Undersea robots manipulated by engineers a mile above were expected to begin work Saturday removing the containment cap over the gushing well head in the Gulf of Mexico to replace it with a tighter-fitting cap that could funnel all the oil to tankers at the surface.
If all goes according to plan, the tandem of the tighter cap and the tankers could keep all the oil from polluting the fragile Gulf as soon as Monday.
But it would be only a temporary solution to the catastrophe unleashed by a drilling rig explosion nearly 12 weeks ago. It won't plug the busted well and it remains uncertain that it will succeed.
When the cap is removed, oil will flow mostly unabated into the water for about 48 hours — long enough for as much as 5 million gallons to gush out — until the new cap is installed.
The hope for a permanent solution remains with two relief wells intended to plug it completely far beneath the seafloor.
"I use the word 'contained,'" said retired Coast Guard Adm. Thad Allen. "'Stop' is when we put the plug in down below."
If all goes well, it could still be a week before they really know if the cap is containing most of the spill, Coast Guard Capt. James McPherson said Saturday. Testing has to be done on the new cap if and when it's in place to make sure it can withstand the pressure of the gushing oil.
Crews using remote-controlled submarines plan to swap out the cap over the weekend, taking advantage of a window of good weather following weeks of delays caused by choppy seas.
The cap now in use was installed June 4, but because it had to be fitted over a jagged cut in the well pipe, it allows some crude to escape. The new cap — dubbed "Top Hat Number 10" — follows 80 days of failures to contain or plug the leak.
BP PLC first tried a huge containment box also referred to as a top hat, but icelike crystals quickly clogged the contraption in the cold depths. The oil giant then tried to shoot heavy drilling mud into the hole to hold down the flow so it could then insert a cement plug. After the so-called "top kill," engineers tried a "junk shot" — using the undersea robots to try and stuff carefully selected golf balls and other debris to plug the leak. That also met failure.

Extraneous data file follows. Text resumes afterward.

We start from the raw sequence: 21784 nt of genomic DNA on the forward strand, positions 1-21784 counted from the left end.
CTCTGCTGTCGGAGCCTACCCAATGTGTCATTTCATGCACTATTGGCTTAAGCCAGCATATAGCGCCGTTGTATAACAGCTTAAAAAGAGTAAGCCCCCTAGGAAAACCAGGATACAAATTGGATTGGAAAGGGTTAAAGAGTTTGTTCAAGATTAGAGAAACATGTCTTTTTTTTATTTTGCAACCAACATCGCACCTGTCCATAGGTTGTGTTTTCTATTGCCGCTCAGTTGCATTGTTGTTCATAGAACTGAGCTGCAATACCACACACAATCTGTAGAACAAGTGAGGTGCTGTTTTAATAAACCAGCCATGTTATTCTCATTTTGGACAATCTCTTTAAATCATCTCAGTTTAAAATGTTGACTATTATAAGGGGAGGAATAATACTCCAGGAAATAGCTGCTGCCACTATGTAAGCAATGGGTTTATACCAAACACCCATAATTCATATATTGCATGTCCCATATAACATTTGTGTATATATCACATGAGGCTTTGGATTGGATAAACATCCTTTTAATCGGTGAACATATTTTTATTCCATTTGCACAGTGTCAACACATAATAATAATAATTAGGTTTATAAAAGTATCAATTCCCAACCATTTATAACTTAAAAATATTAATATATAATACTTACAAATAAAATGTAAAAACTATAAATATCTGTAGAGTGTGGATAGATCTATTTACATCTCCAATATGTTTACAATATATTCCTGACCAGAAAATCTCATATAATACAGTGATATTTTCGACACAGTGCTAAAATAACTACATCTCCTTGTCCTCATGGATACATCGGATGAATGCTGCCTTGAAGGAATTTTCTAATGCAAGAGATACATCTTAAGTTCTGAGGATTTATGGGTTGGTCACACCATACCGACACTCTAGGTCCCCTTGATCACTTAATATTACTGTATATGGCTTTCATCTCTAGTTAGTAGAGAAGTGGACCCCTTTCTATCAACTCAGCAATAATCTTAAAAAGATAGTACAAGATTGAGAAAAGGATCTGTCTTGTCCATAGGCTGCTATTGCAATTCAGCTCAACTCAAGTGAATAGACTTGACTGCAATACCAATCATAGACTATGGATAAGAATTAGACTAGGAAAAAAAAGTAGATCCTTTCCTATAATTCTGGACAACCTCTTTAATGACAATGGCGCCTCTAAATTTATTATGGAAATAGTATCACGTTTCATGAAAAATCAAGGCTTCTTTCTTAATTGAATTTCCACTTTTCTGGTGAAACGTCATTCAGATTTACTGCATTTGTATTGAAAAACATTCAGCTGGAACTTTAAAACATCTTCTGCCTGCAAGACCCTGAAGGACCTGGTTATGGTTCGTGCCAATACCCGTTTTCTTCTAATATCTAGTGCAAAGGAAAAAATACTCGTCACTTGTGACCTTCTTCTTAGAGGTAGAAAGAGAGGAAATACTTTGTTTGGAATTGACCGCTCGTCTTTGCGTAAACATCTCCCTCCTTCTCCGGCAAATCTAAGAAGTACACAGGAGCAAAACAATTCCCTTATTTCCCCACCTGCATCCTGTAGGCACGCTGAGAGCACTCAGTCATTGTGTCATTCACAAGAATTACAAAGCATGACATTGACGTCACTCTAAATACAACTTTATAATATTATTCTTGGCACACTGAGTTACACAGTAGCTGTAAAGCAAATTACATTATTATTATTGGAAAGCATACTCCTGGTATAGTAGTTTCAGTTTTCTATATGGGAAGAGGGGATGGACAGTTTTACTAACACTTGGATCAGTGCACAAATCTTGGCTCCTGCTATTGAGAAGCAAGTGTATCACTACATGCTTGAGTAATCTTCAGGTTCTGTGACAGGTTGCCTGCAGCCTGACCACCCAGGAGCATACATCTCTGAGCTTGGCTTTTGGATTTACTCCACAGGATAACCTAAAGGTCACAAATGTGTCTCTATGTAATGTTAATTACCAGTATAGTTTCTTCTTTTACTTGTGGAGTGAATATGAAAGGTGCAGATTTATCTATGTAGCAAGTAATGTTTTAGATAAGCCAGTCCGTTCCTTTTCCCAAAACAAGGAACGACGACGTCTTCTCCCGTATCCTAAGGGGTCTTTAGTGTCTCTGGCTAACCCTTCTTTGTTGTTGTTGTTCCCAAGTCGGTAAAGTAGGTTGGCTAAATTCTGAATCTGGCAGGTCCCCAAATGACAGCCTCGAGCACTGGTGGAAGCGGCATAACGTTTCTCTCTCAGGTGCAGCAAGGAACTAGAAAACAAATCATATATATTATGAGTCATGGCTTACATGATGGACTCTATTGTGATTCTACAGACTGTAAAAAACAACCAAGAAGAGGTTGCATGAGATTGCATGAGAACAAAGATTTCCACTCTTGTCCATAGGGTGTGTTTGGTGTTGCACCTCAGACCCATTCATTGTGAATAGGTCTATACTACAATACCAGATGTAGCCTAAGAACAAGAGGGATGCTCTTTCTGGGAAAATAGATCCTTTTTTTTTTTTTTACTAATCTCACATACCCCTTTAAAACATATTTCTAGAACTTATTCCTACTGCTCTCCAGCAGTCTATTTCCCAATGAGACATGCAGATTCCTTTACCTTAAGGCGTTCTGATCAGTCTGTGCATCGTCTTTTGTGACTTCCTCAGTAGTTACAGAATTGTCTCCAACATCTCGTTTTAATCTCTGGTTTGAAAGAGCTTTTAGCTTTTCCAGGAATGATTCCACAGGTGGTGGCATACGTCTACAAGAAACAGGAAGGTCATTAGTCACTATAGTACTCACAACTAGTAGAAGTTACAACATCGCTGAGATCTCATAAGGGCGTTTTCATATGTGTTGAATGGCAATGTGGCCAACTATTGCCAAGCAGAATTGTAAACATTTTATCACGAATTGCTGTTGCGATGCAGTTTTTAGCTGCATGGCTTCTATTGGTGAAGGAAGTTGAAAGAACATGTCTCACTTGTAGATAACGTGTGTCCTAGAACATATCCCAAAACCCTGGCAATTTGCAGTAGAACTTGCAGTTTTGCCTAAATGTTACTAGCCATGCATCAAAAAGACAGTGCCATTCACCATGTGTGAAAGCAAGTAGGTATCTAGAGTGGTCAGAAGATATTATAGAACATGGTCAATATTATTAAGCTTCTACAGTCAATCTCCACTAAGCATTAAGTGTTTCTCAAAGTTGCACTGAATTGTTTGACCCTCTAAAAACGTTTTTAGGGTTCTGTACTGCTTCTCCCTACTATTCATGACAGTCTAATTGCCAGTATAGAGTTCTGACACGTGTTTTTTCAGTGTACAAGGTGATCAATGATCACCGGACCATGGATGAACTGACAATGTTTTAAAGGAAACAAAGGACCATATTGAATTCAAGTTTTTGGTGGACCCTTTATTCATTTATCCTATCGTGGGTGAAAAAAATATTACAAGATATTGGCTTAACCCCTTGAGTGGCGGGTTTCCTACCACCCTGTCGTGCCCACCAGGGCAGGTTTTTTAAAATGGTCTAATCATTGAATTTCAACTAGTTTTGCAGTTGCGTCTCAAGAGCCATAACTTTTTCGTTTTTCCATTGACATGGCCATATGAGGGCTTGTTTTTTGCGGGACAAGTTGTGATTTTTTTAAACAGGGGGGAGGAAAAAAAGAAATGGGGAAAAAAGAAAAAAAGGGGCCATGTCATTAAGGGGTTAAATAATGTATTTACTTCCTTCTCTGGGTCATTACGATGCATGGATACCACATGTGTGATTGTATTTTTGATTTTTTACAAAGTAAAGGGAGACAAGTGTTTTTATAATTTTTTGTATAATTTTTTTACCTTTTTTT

Meanwhile Friday, BP worked to hook up another containment ship called the Helix Producer to a different part of the leaking well. The ship, which will be capable of sucking up more than 1 million gallons a day when it is fully operating, should be working by Sunday, Allen said.
The government estimates 1.5 million to 2.5 million gallons of oil a day are spewing from the well, and the existing cap is collecting about 1 million gallons of that. With the new cap and the new containment vessel, the system will be capable of capturing 2.5 million to 3.4 million gallons — essentially all the leaking oil, officials said.
The plan had originally been to hook up the Helix Producer and install the new cap separately, but the favorable weather convinced officials the time was right for both operations.
"Everybody agrees we got the weather to do what we need," Allen said. He said the calm weather is expected to last seven to 10 days.
In a response late Friday to Allen's request for detailed plans about the new cap, the Helix Producer and the relief wells, BP managing director Bob Dudley confirmed that the leak could be contained by Monday.
But Dudley included plans for another scenario, which includes possible problems and missteps for the installation of the cap that would push the work back until Thursday.
And the latest effort is far from a sure thing, warned Louisiana State University environmental sciences professor Ed Overton.
"Everything done at that site is very much harder than anyone expects," he said. Overton said putting on the new cap carries risks: "Is replacing the cap going to do more damage than leaving it in place, or are you going to cause problems that you can't take care of?"
Containing the leak will not end the crisis that began when the Deepwater Horizon drilling platform exploded April 20, killing 11 workers. The relief wells are still being drilled so they can inject heavy mud and cement into the leaking well to stop the flow, which is expected to be done by mid-August. Then a monumental cleanup and restoration project lies ahead.
Some people in Louisiana's oil-soaked Plaquemines Parish were skeptical that BP can contain the oil so soon.
"Too many lies from the beginning," oyster fisherman Goyo Zupanovich said while painting his boat at a marina in Empire, La. "I don't believe them anymore."
Associated Press Writers Holbrook Mohr in Empire and Mary Foster in New Orleans contributed to this report.
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